Ninja Wifi offer some of the best value options, especially with our special cheapo discount. You can get a 5-day plan with unlimited data (but throttled after 3gb a day) for ¥3,402 or 3 days for ¥2,041. Although their contracts state data is throttled, this is rarely enforced in our experience.



Japan Mobile and Wifi Router Rentals offer some good deals for long-term stays but are throttled after 10gb per month. Rental for 30 days costs ¥9,159 and has a ¥1,000 delivery fee to be considered.

Sim Card Suggestions

Japan SIM card
Relying on free wifi alone for connectivity isn’t recommended in Japan. SIMs are cheap enough and easy to find too. | Photo by Miki Yoshihito used under CC

If you have an unlocked phone then getting a temporary visitor sim can be a cheap way to get internet in Japan wherever you travel. While it means you can only use your phone as opposed to a laptop as well, it does mean you don’t have to worry about keeping an additional item charged. Be aware that sim cards are often data only, voice call options cost extra. We have a full article explaining all the best options if you think this is the best option for you, but some simple suggestions below too.

GTN Mobile

GTN Mobile offers affordable high-speed data plans with full English support and no years-long contract. They also making paying easy—either set up autopay through you credit card or bank, or settle up at your local convenience store.

Mobal

With a huge variety of SIM cards including options with Voice as well as data, Mobal is an affordable option. Perks include free world-wide shipping or airport pickup, data-only packages of up to 10gb for just under 6,000 yen (30 days) or voice and data packages of up to 7gb for 4,500 yen (30 days)

In Store Sim Cards

If you haven’t planned ahead and are in a hurry for some internet access in Tokyo, you can head straight on over to BIC Camera or Yodabashi Camera and grab one of the travel sims off the shelf. While these are a little pricier/lower on data, they are prettyy convenient and don’t have to be returned to anyone when you leave.

Internet Cafes

Tokyo manga cafe
Manga cafes sometimes have quite roomy booths with comfy reclining chairs. | Photo by Connie Ma used under CC

Internet cafes are more commonly called Manga Cafes and are located around most major and even not so major stations in Tokyo. It’s not exactly mobile internet, but they’re great if you want to plan your travels for the day.  They also have printers – so you can print out maps and useful information that you can take with you.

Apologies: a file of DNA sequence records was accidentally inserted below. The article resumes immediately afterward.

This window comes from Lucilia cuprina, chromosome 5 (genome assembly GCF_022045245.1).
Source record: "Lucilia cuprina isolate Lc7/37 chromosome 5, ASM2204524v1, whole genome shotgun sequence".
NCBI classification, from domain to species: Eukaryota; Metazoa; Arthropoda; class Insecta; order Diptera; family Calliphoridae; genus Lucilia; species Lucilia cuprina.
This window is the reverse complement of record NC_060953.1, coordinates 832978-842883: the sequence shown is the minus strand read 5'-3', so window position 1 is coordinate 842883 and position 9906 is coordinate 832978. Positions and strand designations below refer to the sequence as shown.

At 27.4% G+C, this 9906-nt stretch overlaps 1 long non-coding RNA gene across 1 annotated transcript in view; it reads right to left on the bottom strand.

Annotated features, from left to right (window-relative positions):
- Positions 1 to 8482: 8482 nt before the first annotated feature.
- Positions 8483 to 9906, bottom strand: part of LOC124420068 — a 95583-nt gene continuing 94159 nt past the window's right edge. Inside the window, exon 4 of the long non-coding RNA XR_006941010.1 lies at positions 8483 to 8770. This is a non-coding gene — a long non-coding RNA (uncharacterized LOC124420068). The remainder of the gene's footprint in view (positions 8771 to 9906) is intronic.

Finding them can be a little difficult for the uninitiated as they rarely have any English signage.  If you can’t find one, just ask – mothers with push chairs (strollers) and dog walkers are usually the best bet as they’re likely to be local.

Hackery

Coding on laptop
Photo by Christiaan Colen used under CC

** Warning: The following is a bit technical ++

In order to unload some capacity from their networks, the big cellular providers – Docomo, AU and Softbank all operate widespread wi-fi networks.  After sign-up on the provider’s web site, anyone with a handset from one of these companies can access their wifi hotspots for free.  However, the hotspots check the headers of every device that tries to connect to figure out if it is a mobile device from that company.  Therefore, if you use a Firefox or Chrome plugin like User Agent Switcher, you can spoof the headers sent to the network and join the wifi network with your laptop.  This may require you to do some network sniffing to work out what headers are sent – so you will probably need the assistance of a Japanese friend with a mobile contract in order to figure this out.

General Tips

The wonderful Money Saving Expert has some excellent general advice on roaming on your smartphone.  To summarise, switch off 3G/4G, turn off app updates, don’t watch video or download music (download those podcasts before you leave!) and use ‘offline’ tour guides.

To this, we would recommend installing a free app called ‘Line’ before your travels. This is a voice and messaging app that is hugely popular in Japan – especially with young people – so it’s ideal for keeping in touch with your Japanese friends and acquaintances while you’re here.


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26 Responses to “Cheap Internet When Staying in Tokyo”

  1. David C August 27, 2012

    With regards to internet cafes, Maboo!, the one featured in the photo, now requires you to register using your Alien registration card before you can use their PCs so it’s not really good for travelers in Japan.

    • CheapoGreg August 28, 2012

      I wonder why they decided to do that? There are plenty of other places – at least around that area.

  2. David C August 27, 2012

    With regards to internet cafes, Maboo!, the one featured in the photo, now requires you to register using your Alien registration card before you can use their PCs so it’s not really good for travelers in Japan.

    • CheapoGreg August 28, 2012

      I wonder why they decided to do that? There are plenty of other places – at least around that area.

  3. Love the website, moving out to Tokyo in October so I’ve signed up and I’m ready to go!

    • CheapoGreg August 28, 2012

      Thanks! I’m not sure about Starbucks elsewhere, but in Japan they’re incredibly tolerant of squatters. If I need a change of scene (from home) I sit with a single drink for about 4 hours working on my laptop. The coffee tastes just as bad as everywhere else though 🙂